If electric car adoption becomes the norm, the question naturally arises: Will we be at the mercy of countries like Afghanistan for our supply of lithium? It’s a question that sounds very familiar, with us being dependent on war torn countries and a few others for the supply of our Oil needs.

I hope you don’t think for a second that I hate electric cars because I don’t. I believe that have a future in the auto industry but not as the sole source of power. I believe cars like Vauxhall Ampera\Chevrolet Volt and the Fisker Karma are the future of electric cars. They are plug-in hybrids and what this means is that they are driven on electric power but they have small petrol engines on-board that act as generators to create electricity to power the wheels when the main batteries of the main electric motors are depleted. This approach helps the Ampera attain a range of over 360 miles.

The Hydrogen alternative

Hydrogen is my favourite by a long shot. Hydrogen is the most abundant and simplest element on the planet when you split it from H20. A device called a fuel cell converts the hydrogen to electricity to power a car and the only by-product is heat and water vapour.

There has been a lot of research into hydrogen cars over the years with prototypes like GM’s Electrovan Fuel Cell vehicle, which debuted in 1966 and the Mercedes Benz  F-cell.  Honda has made the biggest strides of any car maker with bringing to production (albeit just 200) the FCX Clarity hydrogen car.

Honda FCX Clarity (© newspress )
It was available only in California, where the public can lease the car at $600 (£380) a month, with fuel on top. Refuelling its 171 litre tank takes between 3-4 minutes which is very similar to current petrol/diesel engine cars rather than the massive 8-12 hours required for electric cars. 171 litres may sound like a lot but due to its nature, hydrogen is much lighter than fossil fuels so comes in at just 4kg resulting in the FCX clarity weighing no different than a similarly sized executive car.

Mazda RX-8 Hydrogen RE (© newspress )
Mazda have also created a version of the RX8 called the RX-8 Hydrogen RE, which is a hydrogen rotary engine vehicle which operates on both high-pressure hydrogen and gasoline. It is equipped with Mazda’s dual-fuel system that enables switching between hydrogen and gasoline fuel modes. It has been undergoing tests in Norway and has proved extremely successful.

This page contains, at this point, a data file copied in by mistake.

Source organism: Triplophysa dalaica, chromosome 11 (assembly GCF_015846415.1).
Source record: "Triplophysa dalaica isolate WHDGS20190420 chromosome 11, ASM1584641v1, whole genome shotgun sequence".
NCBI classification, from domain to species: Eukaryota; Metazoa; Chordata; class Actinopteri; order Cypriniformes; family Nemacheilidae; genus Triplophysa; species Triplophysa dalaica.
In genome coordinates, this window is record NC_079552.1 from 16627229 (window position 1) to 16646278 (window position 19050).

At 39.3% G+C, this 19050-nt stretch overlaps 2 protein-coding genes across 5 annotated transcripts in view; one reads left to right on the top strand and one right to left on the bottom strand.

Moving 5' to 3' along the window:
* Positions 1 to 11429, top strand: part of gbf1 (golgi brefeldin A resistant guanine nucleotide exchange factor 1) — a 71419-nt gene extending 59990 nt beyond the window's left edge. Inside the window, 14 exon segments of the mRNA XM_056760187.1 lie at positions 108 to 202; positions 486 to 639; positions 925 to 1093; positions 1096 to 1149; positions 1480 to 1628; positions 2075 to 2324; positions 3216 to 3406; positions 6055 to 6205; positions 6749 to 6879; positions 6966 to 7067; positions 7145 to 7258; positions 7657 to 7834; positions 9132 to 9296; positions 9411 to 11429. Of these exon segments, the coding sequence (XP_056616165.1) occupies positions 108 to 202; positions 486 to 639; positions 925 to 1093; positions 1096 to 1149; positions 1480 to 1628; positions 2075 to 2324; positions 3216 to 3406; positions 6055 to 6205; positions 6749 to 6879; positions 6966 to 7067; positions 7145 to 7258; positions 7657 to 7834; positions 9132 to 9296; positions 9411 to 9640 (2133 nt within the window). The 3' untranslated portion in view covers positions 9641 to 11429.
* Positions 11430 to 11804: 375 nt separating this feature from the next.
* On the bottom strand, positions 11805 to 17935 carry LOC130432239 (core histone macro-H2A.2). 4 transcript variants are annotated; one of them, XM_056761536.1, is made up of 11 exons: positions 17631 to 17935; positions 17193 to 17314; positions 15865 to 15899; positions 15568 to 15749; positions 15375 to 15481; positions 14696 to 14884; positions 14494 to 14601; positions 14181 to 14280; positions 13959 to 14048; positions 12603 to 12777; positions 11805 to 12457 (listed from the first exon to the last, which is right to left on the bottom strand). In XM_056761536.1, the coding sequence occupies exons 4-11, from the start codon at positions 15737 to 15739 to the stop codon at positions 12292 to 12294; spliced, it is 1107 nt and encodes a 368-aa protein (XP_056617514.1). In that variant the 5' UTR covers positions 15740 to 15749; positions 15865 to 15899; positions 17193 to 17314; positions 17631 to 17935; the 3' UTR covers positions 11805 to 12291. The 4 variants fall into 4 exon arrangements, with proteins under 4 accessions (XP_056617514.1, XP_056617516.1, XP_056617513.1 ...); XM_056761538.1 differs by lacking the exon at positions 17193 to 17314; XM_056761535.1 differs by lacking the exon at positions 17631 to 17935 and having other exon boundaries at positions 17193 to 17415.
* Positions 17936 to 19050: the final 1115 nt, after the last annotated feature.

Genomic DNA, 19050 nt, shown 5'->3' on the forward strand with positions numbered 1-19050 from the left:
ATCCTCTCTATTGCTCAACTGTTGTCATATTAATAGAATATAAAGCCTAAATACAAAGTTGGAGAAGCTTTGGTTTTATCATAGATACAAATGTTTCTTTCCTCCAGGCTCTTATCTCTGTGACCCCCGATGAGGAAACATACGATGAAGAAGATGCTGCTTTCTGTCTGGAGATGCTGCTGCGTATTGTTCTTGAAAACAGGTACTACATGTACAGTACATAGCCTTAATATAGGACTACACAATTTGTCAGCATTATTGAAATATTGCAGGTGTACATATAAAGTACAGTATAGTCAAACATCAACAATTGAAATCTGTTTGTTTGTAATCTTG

Another advantage over electric vehicles is Fuel cells don’t strain the power grid like EVs, which can potentially overload utilities if they aren’t prepared to meet the increased demand for electricity.

The trials of the FCX clarity have been so successful, Journalists have raved about it and almost every single car maker out there will agree that the Fuel Cell is the best solution for the auto car and will end our dependency on fossil fuels. So, if the fuel cell is so revolutionary, why is it on the sick bed?

There are two main reasons. The first being the extraction of the hydrogen element itself and the availability of hydrogen refuelling infrastructure.

Extracting hydrogen requires far more energy than you get out of it and at the moment, and that extraction process is not environmentally friendly. This can be overcome by creating Hydrogen via wholly sustainable ways by using bio-mass, natural gas reformation, electrolysis using photovoltaic, water or wind sources to provide the electricity required.

An argument for the energy lost/gained is irrelevant when you take into account that Hydrogen is already been extracted by big industrial processes that are taking place all the time like the production of chlorine which produces vast amount of Hydrogen.

In terms of the refuelling infrastructure, In the UK, there is only one commercial hydrogen filling station, which opened September in Swindon.  Without a government backed system in place, manufacturers would not invest the billions of dollars required in R&D of hydrogen cars.

Hydrogen charging station Swindon (© newspress )

There is some hope, with the UKH2Mobility announced earlier in the year. It is collaboration between the UK government and 13 companies to try and make Hydrogen powered cars a commercial success by 2015. “Hydrogen fuel cell electric vehicles are increasingly being recognised as one of the viable options as we move to a lower carbon motoring future,” said Business Minister Mark Prisk. Japan, Germany and the US all have similar strategies in place but we have been hearing this kind of talk for decades.

When Mercedes Benz unveiled the A-class hydrogen car in 1997, we were told that in the next 7 years we would get hydrogen powered cars available to the public and those promises stretch back even further to the 70’s and now not a single car is available to buy and we still have a piss poor refuelling infrastructure.

Hydrogen is the most abound element, and yes it’s has issues like being flammable and hard to extract but how is drilling in the middle of the sea any easier? How are spills any safer? This is a substance that could power our vehicles without requiring long 8-12hour recharging time or expensive maintenance down the line like electric cars and don’t use batteries that come from mines which are available in just select countries and cause as much pollution as what they are trying to counter.

Without a doubt, we need to reduce our dependency on Oil. The price of an oil barrel is only going to keep increasing. We lived off of it for a century and it is now time to move on, not just for the sake of technological progress but also if we want the future of the planet to be safe and a truly sustainable one.